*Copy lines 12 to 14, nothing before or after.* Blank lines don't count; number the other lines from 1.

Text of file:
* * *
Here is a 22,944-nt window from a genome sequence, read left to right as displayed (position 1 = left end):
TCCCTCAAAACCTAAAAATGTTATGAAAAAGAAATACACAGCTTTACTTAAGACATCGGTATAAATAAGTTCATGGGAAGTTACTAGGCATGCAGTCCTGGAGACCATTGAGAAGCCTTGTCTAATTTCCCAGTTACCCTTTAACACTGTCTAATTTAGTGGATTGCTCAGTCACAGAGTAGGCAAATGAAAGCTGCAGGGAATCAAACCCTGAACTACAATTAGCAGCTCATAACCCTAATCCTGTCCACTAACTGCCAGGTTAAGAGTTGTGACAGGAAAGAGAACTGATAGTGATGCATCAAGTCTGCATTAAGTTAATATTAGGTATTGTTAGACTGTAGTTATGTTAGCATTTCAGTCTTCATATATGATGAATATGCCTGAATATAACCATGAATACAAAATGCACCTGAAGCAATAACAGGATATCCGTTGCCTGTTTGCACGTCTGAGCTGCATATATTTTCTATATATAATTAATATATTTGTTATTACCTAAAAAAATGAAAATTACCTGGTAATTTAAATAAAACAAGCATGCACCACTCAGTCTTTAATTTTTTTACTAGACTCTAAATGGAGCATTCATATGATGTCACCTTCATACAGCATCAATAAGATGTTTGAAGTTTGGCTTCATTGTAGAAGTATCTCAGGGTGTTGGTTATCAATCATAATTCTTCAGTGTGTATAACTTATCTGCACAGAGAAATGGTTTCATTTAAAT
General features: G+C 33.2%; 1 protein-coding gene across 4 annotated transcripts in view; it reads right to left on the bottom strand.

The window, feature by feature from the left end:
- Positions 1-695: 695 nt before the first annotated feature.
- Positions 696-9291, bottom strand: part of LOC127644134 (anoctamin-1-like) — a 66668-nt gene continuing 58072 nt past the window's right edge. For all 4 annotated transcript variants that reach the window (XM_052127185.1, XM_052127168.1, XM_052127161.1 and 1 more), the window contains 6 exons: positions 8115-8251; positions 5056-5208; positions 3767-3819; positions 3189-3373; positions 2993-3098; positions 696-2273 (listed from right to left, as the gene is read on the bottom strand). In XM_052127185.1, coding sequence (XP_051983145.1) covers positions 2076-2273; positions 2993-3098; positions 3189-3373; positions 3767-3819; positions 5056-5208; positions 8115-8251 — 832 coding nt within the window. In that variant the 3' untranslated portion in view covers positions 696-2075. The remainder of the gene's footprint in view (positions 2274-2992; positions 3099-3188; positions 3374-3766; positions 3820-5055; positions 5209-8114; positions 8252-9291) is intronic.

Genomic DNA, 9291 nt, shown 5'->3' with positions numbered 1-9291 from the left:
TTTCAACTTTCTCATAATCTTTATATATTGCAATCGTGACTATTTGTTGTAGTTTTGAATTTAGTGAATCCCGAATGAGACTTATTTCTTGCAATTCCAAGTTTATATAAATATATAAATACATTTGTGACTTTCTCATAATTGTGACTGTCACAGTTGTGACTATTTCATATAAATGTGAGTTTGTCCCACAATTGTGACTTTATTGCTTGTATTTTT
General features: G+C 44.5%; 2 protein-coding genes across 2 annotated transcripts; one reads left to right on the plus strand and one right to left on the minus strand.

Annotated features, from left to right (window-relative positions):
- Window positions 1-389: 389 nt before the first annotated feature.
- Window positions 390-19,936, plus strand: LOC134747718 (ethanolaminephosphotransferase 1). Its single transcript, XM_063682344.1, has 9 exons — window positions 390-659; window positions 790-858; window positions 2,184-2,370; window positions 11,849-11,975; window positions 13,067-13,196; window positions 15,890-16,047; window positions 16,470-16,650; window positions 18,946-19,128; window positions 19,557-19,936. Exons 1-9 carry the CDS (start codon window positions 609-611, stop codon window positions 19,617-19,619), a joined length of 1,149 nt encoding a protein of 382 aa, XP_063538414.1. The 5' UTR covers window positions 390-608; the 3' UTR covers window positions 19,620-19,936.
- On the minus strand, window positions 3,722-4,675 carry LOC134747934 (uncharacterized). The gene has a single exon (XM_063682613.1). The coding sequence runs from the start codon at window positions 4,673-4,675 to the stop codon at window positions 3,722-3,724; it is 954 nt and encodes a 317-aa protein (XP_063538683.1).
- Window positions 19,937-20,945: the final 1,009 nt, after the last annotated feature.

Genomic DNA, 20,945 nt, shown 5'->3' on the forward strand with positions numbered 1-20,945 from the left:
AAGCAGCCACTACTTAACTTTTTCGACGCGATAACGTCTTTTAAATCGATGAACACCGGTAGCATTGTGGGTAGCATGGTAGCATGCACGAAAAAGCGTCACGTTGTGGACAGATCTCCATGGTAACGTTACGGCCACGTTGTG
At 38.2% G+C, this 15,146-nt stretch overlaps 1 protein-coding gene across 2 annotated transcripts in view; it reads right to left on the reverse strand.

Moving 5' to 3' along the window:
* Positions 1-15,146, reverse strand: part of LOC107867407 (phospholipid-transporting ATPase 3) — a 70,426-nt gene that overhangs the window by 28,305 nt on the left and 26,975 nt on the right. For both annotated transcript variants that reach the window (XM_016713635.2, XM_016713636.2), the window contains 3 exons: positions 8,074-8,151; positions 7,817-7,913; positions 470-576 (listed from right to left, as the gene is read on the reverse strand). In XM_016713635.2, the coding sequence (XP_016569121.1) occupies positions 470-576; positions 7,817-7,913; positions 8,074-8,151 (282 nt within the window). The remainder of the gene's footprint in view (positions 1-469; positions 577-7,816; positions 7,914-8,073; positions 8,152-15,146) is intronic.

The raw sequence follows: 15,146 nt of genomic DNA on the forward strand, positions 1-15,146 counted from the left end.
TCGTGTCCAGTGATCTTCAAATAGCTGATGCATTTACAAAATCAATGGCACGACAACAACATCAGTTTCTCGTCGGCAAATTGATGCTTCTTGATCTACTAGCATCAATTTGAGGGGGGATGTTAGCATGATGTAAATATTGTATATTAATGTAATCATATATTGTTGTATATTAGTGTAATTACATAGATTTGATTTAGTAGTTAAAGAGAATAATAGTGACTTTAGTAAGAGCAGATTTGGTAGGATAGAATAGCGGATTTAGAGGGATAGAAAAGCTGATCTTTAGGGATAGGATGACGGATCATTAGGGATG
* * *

- Window positions 390-19,936, plus strand: LOC134747718 (ethanolaminephosphotransferase 1). Its single transcript, XM_063682344.1, has 9 exons — window positions 390-659; window positions 790-858; window positions 2,184-2,370; window positions 11,849-11,975; window positions 13,067-13,196; window positions 15,890-16,047; window positions 16,470-16,650; window positions 18,946-19,128; window positions 19,557-19,936. Exons 1-9 carry the CDS (start codon window positions 609-611, stop codon window positions 19,617-19,619), a joined length of 1,149 nt encoding a protein of 382 aa, XP_063538414.1. The 5' UTR covers window positions 390-608; the 3' UTR covers window positions 19,620-19,936.
- On the minus strand, window positions 3,722-4,675 carry LOC134747934 (uncharacterized). The gene has a single exon (XM_063682613.1). The coding sequence runs from the start codon at window positions 4,673-4,675 to the stop codon at window positions 3,722-3,724; it is 954 nt and encodes a 317-aa protein (XP_063538683.1).
- Window positions 19,937-20,945: the final 1,009 nt, after the last annotated feature.